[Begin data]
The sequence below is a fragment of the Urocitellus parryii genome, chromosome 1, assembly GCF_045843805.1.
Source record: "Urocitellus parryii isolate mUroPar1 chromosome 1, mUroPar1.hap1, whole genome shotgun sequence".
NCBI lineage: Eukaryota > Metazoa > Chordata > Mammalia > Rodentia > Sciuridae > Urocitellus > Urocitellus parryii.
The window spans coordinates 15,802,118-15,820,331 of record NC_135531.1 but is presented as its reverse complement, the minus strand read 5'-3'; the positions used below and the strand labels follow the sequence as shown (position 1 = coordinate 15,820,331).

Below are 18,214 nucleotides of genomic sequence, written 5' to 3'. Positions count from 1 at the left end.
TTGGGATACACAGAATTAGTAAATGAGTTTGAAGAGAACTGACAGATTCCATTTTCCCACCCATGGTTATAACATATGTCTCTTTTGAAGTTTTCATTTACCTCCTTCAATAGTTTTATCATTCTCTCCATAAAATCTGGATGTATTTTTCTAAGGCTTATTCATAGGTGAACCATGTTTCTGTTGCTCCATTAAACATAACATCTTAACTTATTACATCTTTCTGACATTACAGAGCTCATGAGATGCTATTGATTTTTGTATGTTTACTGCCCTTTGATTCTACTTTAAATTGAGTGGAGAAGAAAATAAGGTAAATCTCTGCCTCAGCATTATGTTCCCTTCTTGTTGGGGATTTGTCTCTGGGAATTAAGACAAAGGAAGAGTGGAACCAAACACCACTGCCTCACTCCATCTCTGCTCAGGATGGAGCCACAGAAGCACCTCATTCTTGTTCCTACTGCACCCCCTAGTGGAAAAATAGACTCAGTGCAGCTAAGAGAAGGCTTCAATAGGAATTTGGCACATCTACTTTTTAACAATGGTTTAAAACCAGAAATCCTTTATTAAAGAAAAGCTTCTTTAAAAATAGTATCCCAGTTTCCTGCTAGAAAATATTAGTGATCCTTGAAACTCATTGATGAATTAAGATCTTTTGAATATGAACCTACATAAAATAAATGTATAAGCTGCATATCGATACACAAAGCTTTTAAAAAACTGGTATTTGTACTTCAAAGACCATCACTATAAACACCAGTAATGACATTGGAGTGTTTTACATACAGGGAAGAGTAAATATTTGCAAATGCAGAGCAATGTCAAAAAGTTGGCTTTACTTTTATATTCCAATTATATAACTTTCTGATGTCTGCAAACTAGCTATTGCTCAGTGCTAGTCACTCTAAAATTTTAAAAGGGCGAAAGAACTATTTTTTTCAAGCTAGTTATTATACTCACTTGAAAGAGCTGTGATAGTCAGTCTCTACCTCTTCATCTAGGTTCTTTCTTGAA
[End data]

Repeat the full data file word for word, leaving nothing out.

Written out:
The sequence below is a fragment of the Urocitellus parryii genome, chromosome 1, assembly GCF_045843805.1.
Source record: "Urocitellus parryii isolate mUroPar1 chromosome 1, mUroPar1.hap1, whole genome shotgun sequence".
NCBI lineage: Eukaryota > Metazoa > Chordata > Mammalia > Rodentia > Sciuridae > Urocitellus > Urocitellus parryii.
The window spans coordinates 15,802,118-15,820,331 of record NC_135531.1 but is presented as its reverse complement, the minus strand read 5'-3'; the positions used below and the strand labels follow the sequence as shown (position 1 = coordinate 15,820,331).

Below are 18,214 nucleotides of genomic sequence, written 5' to 3'. Positions count from 1 at the left end.
TTGGGATACACAGAATTAGTAAATGAGTTTGAAGAGAACTGACAGATTCCATTTTCCCACCCATGGTTATAACATATGTCTCTTTTGAAGTTTTCATTTACCTCCTTCAATAGTTTTATCATTCTCTCCATAAAATCTGGATGTATTTTTCTAAGGCTTATTCATAGGTGAACCATGTTTCTGTTGCTCCATTAAACATAACATCTTAACTTATTACATCTTTCTGACATTACAGAGCTCATGAGATGCTATTGATTTTTGTATGTTTACTGCCCTTTGATTCTACTTTAAATTGAGTGGAGAAGAAAATAAGGTAAATCTCTGCCTCAGCATTATGTTCCCTTCTTGTTGGGGATTTGTCTCTGGGAATTAAGACAAAGGAAGAGTGGAACCAAACACCACTGCCTCACTCCATCTCTGCTCAGGATGGAGCCACAGAAGCACCTCATTCTTGTTCCTACTGCACCCCCTAGTGGAAAAATAGACTCAGTGCAGCTAAGAGAAGGCTTCAATAGGAATTTGGCACATCTACTTTTTAACAATGGTTTAAAACCAGAAATCCTTTATTAAAGAAAAGCTTCTTTAAAAATAGTATCCCAGTTTCCTGCTAGAAAATATTAGTGATCCTTGAAACTCATTGATGAATTAAGATCTTTTGAATATGAACCTACATAAAATAAATGTATAAGCTGCATATCGATACACAAAGCTTTTAAAAAACTGGTATTTGTACTTCAAAGACCATCACTATAAACACCAGTAATGACATTGGAGTGTTTTACATACAGGGAAGAGTAAATATTTGCAAATGCAGAGCAATGTCAAAAAGTTGGCTTTACTTTTATATTCCAATTATATAACTTTCTGATGTCTGCAAACTAGCTATTGCTCAGTGCTAGTCACTCTAAAATTTTAAAAGGGCGAAAGAACTATTTTTTTCAAGCTAGTTATTATACTCACTTGAAAGAGCTGTGATAGTCAGTCTCTACCTCTTCATCTAGGTTCTTTCTTGAA